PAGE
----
ACH direct payments³ are usually used to pay bills, so you’ll see these as a deduction from your account instead of a credit. You can set up ACH direct payments in different ways depending on whether a recurring bill is always of the same value or variable, making this a good way to pay rent, subscriptions, utility bills and more.
ACH direct payments can be set up as ACH debit payments or ACH credit payments. ACH credit direct payments are useful for paying fixed bills, while ACH debit payments can be of varied amounts - handy for things like utility costs which may change month by month.
|💡 Get an overview of ACH credit payments and how they’re used, here.|
ACH direct deposit payments are also known as push payments. That’s because the transfer is pushed out by a payer, into the recipient account.
The most common examples of ACH direct deposit payments are when employers send out employee salaries electronically, when government benefits are issued, or when the IRS passes out tax refunds. In each case the recipient will give their bank details to the institution sending the payment, and authorize them to set up the transfer electronically. The person or organization sending the payment is in control of the amount and the date of the transfer.
|💡 Learn more about how to set up a direct deposit with this handy guide.|
Different ACH payment types have different advantages and disadvantages - check out this overview to help you decide if an ACH transfer is the best choice for your needs.
- ACH payments are usually easy to set up, and once arranged can recur automatically, making them perfect for repeat payments
- Electronic payments are more secure and convenient than older payment methods like paper checks or cash
- ACH transfers are the preferred choice of many businesses because they’re cheap and fast to administer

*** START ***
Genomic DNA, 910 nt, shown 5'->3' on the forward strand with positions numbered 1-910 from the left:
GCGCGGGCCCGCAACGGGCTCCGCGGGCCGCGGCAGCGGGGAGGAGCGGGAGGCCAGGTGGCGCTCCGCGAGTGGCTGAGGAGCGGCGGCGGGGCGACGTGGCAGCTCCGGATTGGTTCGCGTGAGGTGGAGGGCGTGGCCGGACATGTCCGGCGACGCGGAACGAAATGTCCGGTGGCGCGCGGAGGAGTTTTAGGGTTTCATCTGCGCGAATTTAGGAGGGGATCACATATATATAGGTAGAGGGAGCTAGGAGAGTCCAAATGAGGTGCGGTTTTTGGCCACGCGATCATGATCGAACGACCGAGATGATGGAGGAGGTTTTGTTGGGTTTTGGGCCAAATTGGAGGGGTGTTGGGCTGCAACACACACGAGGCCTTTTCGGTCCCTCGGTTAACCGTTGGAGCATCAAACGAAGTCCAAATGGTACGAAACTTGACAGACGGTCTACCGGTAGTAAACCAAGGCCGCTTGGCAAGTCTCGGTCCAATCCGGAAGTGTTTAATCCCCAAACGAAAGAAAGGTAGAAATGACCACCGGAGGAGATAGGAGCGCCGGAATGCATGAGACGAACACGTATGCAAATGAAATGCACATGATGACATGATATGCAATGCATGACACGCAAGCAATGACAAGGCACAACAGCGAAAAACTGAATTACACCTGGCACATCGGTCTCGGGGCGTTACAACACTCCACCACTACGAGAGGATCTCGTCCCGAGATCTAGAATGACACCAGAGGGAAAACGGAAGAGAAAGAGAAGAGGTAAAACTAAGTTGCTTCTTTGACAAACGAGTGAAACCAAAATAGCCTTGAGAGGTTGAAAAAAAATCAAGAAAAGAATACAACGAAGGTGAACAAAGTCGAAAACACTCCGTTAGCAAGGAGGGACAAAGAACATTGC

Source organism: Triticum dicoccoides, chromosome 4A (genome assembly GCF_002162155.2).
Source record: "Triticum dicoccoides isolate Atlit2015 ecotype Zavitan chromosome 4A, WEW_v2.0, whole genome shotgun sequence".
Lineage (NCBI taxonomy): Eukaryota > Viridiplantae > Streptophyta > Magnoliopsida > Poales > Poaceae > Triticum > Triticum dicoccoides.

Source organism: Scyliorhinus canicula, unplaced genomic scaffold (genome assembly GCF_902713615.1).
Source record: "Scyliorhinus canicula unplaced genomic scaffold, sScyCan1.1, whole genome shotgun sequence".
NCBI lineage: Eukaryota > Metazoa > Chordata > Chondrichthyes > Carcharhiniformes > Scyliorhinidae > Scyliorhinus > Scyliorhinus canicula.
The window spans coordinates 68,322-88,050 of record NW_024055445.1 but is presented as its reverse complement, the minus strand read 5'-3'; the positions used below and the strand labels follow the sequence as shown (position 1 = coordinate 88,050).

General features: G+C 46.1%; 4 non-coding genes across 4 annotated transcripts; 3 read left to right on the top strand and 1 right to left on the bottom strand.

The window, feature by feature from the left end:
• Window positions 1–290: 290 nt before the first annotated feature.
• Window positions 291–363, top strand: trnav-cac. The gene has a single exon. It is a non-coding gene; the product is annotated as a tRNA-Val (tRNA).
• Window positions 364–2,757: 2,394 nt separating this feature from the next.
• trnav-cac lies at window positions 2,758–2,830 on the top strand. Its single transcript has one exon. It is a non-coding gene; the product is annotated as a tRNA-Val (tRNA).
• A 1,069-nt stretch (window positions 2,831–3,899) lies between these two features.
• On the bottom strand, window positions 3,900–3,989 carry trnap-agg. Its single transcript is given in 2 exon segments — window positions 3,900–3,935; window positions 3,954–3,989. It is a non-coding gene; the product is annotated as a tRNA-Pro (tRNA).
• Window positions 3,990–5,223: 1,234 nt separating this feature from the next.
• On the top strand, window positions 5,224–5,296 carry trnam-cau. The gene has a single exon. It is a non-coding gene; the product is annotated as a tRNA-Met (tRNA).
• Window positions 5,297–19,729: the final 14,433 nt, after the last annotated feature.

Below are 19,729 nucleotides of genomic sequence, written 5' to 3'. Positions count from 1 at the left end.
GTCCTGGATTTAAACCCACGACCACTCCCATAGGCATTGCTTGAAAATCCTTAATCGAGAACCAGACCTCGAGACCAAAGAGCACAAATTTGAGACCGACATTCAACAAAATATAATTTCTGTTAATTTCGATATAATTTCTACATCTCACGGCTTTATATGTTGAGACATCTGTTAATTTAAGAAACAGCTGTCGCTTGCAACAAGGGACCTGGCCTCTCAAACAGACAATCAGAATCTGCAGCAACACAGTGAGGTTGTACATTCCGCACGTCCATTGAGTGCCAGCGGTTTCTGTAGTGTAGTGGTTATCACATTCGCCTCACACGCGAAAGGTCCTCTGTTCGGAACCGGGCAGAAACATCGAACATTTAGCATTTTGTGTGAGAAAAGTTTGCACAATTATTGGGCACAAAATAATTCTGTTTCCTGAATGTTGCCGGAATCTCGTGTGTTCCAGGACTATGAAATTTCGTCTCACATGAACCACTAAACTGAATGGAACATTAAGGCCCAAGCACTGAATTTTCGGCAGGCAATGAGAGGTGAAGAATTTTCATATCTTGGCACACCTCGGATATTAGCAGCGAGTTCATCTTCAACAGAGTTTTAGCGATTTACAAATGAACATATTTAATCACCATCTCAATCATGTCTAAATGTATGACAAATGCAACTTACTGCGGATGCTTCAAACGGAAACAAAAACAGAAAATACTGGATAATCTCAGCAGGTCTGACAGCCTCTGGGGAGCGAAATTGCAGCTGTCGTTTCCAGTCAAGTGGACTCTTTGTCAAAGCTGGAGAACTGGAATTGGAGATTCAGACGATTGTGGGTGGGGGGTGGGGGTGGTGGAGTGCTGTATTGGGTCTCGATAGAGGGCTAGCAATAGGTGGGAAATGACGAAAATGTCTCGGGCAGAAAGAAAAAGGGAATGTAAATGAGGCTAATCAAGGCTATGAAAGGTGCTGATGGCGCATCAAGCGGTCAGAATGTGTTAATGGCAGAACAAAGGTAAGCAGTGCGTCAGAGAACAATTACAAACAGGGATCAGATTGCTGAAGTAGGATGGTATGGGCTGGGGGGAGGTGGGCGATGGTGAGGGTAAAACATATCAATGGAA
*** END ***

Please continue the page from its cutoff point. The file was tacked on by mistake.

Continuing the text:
- ACH payments can be made in a few different ways, which means you’ll need to find the best option for your specific needs
- Although electronic recurring payments are handy, you’ll still need to check your bank account to make sure transfers are working as you’d expect, and to check you have enough to cover any outgoing payments
- ACH transfers may not be the cheapest option if you’re sending or receiving money internationally
If you send or receive international payments, you may be better off with a Wise multi-currency account. Open your Wise account online for free to hold 50+ currencies, send payments to 80+ countries and get paid fee free from 30 different countries too. There’s no minimum balance and no monthly fee to maintain your account - and because currency conversion always uses the real exchange rate with no hidden costs, you can save 6x compared to your normal bank.
Get Wise to:
- Send money to friends, family and businesses around the world
- Receive payments like a local with 10 bank details (EUR, GBP, USD and more)
- Spend and make global ATM withdrawals with a debit card
- Hold and manage 50+ currencies in one account
- Convert currencies using the real mid-market exchange rate
- Automate payments with direct debit for convenience
No sneaky fees, and no exchange rate markup. Just easy and intuitive low-cost payments around the world. Try Wise today.
All sources checked on 22 October 2021
This publication is provided for general information purposes only and is not intended to cover every aspect of the topics with which it deals. It is not intended to amount to advice on which you should rely. You must obtain professional or specialist advice before taking, or refraining from, any action on the basis of the content in this publication. The information in this publication does not constitute legal, tax or other professional advice from TransferWise Limited or its affiliates. Prior results do not guarantee a similar outcome. We make no representations, warranties or guarantees, whether express or implied, that the content in the publication is accurate, complete or up to date.